“I opened the driver’s door and he was in the process of trying to get out. He was still dazed. I told him to get out and asked if anybody else was in the vehicle because I couldn’t see across the passenger compartment because it was full of smoke. And he said his wife was in the front.
“There was a very loud pop right as I was pulling the driver out. I went around the front to get his wife out of there, and there was a really loud bang under the hood.
“I went around and her door was pinched shut. The top of the door was bowed out a little bit and I was able to get my fingers in there and pulled the door latch with my right hand and grabbed the top of the door with my left. It came open. I got her out and moved her across the guardrail off of the road.”
With the couple safe, Schmidt turned his focus to the car that had ended up facing the hotel parking lot.
Schmidt explained what happened next:
“The driver side was caved in. There was no way that door was going to open up, so I went to the passenger side and as I got there, a medic showed up. He identified himself as a medic.”
Both good Samaritans pulled out knives with glass breakers on one end and went to work. Schmidt said:
“He hit the front and I hit the top left and the side window broke. I pushed the glass out of the way with my hand and unlocked the door and went in on the passenger side.”
Inside the Honda was a 17-year-old with a nametag on his shirt. Schmidt used that information to break through to the unconscious driver. He said:
“I was trying to wake him up, I was talking to him and shaking his shoulder, trying to get him to wake up. I yelled at him: ‘Ian! Wake up! You’ve been in a car accident and you have to get out now!’
“I did a quick assessment: his legs weren’t at any odd angles; his body was in a straight-line position so it didn’t look like he’d been broken too bad. He was bleeding out of his head on the right side and his left arm was bleeding. My backside was outside the car and it was getting uncomfortably warm. I decided I was going to have to physically remove him.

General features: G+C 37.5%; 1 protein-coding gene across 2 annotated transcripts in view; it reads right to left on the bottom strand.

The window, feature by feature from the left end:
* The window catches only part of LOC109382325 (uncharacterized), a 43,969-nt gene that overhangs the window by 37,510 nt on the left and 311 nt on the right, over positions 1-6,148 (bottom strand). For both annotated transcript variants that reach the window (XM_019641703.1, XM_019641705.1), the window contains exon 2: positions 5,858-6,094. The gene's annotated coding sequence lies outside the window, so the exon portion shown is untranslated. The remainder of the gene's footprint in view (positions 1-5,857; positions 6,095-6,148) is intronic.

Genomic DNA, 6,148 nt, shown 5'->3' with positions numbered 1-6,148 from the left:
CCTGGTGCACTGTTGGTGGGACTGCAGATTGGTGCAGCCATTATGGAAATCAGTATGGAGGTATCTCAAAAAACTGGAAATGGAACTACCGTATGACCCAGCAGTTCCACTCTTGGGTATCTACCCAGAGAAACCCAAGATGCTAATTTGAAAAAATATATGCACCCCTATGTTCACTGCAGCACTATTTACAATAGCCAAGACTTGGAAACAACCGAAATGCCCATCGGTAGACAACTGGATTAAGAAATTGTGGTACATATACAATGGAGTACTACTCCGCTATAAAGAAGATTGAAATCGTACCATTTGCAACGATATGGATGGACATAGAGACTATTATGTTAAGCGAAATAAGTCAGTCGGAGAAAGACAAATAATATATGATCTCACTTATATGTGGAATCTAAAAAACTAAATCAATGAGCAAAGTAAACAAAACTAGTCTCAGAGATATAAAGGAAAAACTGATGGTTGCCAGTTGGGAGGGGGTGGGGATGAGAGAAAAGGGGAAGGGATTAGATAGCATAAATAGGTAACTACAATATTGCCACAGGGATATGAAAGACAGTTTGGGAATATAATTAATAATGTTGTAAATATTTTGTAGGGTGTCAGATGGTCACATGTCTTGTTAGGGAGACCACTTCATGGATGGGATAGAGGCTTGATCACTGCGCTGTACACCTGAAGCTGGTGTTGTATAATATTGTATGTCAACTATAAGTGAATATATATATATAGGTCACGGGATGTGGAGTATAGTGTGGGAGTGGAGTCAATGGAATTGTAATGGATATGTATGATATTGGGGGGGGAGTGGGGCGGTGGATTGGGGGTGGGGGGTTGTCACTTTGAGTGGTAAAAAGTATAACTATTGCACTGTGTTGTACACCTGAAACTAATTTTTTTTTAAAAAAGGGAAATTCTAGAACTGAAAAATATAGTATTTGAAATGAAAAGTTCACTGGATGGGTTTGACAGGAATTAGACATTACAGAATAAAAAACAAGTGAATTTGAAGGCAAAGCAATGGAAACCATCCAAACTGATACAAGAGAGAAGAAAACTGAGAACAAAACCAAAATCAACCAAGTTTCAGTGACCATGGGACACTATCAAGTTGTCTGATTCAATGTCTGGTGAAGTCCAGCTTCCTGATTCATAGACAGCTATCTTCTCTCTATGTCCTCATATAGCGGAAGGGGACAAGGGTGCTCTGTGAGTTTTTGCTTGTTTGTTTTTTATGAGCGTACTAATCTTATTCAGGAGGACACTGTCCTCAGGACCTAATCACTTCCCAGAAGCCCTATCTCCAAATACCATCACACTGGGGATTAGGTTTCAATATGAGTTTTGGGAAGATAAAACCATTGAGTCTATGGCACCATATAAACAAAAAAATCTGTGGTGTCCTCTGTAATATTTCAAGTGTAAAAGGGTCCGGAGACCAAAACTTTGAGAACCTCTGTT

“The medic said, ‘you can’t move him, he could have a spinal injury’ and I told him, ‘well the threat of death is more imminent than further injury’ because the smoke was getting into the compartment where I was at in car number two and it was getting really hot and I knew it wasn’t going to be long that we wouldn’t be able to be there, so . . .”
Schmidt grabbed the young man by his left shoulder and began to roll him up over the center console when he started to wake up. Schmidt said:
“He kind of woke up and I yelled at him and he came around and I told him he had to get out of the vehicle, it’s on fire, and he pulled his legs up and pulled himself across the console. Once he did that, I was able to grab his legs and swing him out the passenger door. Then I got on his right side and the medic got on his left side and we picked him up and carried him across the guardrail and laid him down.”
The driver was later taken by ambulance to Texas Health Fort Worth with multiple serious injuries.
Though dressed in civilian clothes, Trooper Schmidt asserted his authority over the scene and likely prevented further injury to the couple from the SUV. They had been removed from their burning vehicle but were determined to retrieve something from the back seat. He explained: